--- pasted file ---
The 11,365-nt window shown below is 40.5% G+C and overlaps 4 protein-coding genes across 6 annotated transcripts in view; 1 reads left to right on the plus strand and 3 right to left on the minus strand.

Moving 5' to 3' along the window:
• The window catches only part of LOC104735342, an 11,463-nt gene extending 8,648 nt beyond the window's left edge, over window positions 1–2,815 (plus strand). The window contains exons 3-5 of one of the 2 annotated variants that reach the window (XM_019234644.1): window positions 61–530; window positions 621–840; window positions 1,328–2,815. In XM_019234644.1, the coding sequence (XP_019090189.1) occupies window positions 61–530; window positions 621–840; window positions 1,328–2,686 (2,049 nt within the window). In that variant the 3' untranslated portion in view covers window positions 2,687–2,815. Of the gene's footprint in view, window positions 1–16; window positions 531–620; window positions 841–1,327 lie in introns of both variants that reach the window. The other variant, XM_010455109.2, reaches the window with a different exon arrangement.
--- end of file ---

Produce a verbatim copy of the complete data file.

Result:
The 11,365-nt window shown below is 40.5% G+C and overlaps 4 protein-coding genes across 6 annotated transcripts in view; 1 reads left to right on the plus strand and 3 right to left on the minus strand.

Moving 5' to 3' along the window:
• The window catches only part of LOC104735342, an 11,463-nt gene extending 8,648 nt beyond the window's left edge, over window positions 1–2,815 (plus strand). The window contains exons 3-5 of one of the 2 annotated variants that reach the window (XM_019234644.1): window positions 61–530; window positions 621–840; window positions 1,328–2,815. In XM_019234644.1, the coding sequence (XP_019090189.1) occupies window positions 61–530; window positions 621–840; window positions 1,328–2,686 (2,049 nt within the window). In that variant the 3' untranslated portion in view covers window positions 2,687–2,815. Of the gene's footprint in view, window positions 1–16; window positions 531–620; window positions 841–1,327 lie in introns of both variants that reach the window. The other variant, XM_010455109.2, reaches the window with a different exon arrangement.